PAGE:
In terms of property, a redundant milk factory could be the first big scheme to adopt transition principles. The 8-acre site next to Totnes Station is up for grabs and a local trust wants to develop it along Hopkins’ lines: a kind of post-oil mall with units for small businesses, food outlets, an arts and culture space and educational facilities. It would include housing to ensure the scheme stacks up financially and all the buildings would be constructed from local, low-impact materials where possible.

“It would be a fabulous thing for Transition Towns Totnes,” says Hopkins. “We want to do something radically low-carbon and really exciting with it.”

All these ideas have support from the local chamber of commerce, the town council and Devon council. Humphrey Temperley, executive member of the county council for economic regeneration, thinks it’s great. “I really do think the transition movement is good for Devon and the South-west and I wish we had more of this going on,” he says.

Hopkins’ ideas have reached even farther afield. Fifty places, including Bristol, Brighton, Nottingham and the Isle of Wight, have formally signed up to Transition ideals. More than 700 others are considering signing up across the world. Not bad for an organisation that relies entirely on social philanthropists and community funding.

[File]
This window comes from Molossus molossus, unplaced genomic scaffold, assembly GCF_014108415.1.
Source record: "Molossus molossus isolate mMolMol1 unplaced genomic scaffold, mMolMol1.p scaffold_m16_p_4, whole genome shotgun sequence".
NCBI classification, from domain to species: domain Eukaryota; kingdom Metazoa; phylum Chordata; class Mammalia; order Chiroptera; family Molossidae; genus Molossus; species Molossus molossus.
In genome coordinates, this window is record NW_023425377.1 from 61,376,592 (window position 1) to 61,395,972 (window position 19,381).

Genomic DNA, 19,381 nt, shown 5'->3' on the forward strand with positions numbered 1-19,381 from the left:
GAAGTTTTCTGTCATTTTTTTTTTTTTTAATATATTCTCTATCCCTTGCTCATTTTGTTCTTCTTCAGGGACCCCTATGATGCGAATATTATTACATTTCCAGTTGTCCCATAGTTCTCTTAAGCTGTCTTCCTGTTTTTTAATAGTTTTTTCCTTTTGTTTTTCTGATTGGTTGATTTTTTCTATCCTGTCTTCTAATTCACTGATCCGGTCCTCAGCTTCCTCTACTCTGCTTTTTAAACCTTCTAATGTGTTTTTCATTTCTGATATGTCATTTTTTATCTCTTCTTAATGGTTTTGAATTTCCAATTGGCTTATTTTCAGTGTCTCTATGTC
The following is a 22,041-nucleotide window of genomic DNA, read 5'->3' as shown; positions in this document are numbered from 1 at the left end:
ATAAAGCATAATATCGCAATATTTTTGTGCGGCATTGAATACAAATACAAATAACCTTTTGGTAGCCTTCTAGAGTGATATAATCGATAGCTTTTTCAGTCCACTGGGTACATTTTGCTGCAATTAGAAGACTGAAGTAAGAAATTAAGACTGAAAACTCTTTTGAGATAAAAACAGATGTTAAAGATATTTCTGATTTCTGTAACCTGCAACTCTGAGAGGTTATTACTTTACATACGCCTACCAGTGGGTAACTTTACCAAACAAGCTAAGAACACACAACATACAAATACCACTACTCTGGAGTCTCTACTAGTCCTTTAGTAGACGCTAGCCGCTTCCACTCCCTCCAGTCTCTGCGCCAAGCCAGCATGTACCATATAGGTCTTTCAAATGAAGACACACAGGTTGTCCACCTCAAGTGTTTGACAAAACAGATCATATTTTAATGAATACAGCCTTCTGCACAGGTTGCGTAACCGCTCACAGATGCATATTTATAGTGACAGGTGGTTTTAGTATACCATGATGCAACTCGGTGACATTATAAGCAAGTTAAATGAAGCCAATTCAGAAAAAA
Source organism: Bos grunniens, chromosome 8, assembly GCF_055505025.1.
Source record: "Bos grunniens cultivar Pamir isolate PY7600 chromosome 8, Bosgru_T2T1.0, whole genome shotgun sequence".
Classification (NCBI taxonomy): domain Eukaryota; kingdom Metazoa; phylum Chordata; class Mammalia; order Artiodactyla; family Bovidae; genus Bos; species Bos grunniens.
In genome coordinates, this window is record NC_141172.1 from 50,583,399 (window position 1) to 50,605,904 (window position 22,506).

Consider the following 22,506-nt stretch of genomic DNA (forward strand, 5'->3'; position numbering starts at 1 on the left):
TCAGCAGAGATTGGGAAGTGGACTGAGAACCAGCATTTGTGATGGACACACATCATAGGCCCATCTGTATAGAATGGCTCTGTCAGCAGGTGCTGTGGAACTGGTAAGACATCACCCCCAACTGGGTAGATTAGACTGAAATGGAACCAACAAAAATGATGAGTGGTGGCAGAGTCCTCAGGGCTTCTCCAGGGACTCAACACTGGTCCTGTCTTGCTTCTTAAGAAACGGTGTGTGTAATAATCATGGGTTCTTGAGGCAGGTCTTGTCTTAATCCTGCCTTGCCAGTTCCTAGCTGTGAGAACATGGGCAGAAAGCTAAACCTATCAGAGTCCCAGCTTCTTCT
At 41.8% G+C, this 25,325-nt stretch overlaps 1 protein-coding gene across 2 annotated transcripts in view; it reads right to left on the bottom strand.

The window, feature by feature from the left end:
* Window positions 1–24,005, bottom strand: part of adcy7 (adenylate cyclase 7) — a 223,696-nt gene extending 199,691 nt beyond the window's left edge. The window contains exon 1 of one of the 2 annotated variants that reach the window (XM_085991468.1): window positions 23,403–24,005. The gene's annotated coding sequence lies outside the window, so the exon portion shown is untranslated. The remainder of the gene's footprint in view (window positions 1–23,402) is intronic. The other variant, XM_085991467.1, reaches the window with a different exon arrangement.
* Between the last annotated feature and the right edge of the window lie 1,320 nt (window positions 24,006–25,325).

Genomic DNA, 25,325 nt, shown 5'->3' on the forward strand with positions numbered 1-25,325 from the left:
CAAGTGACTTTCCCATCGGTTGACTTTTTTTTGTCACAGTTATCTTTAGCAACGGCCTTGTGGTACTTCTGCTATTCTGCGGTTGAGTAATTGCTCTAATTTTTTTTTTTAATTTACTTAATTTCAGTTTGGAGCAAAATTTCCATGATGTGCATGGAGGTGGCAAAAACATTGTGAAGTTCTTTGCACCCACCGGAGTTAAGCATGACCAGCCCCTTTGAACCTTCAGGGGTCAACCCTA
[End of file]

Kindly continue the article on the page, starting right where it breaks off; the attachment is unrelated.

Hopkins isn’t scared by the apocalyptic vision sketched above. “Our starting point is that it’s a tremendous opportunity rather than a crisis,” he says. “Implicit within it is the potential for the greatest social and economic renaissance we’ve ever seen.”

Let’s hope he’s right about that.

Hopkins: transitional man

“My house is an unremarkable 1963 dormer bungalow which I bought because it has a south-facing roof and garden big enough to grow food. A friend who works at the BRE drew up a plan to make it energy efficient and I am slowly working through that. I spent half my Christmas holiday putting 400mm of insulation on top of the 100mm that was already there and I have put in a woodstove linked to a back boiler. I will put in some solar thermal panels in the next couple of months. My kids helped me get the garden started. My mission is for them to leave home knowing how to grow 10 different vegetables to a reasonable degree of proficiency.

“I buy organic food using the Totnes pound as a preference and try to eat seasonally where I can. I cycle to work and share a car, but I don’t use it much. I gave up flying two years ago and I usually take holidays in the UK or take the train if I’m going further afield. I don’t fly for work – I was asked to speak at a conference in Washington two months ago so I sent them a DVD of my presentation instead.”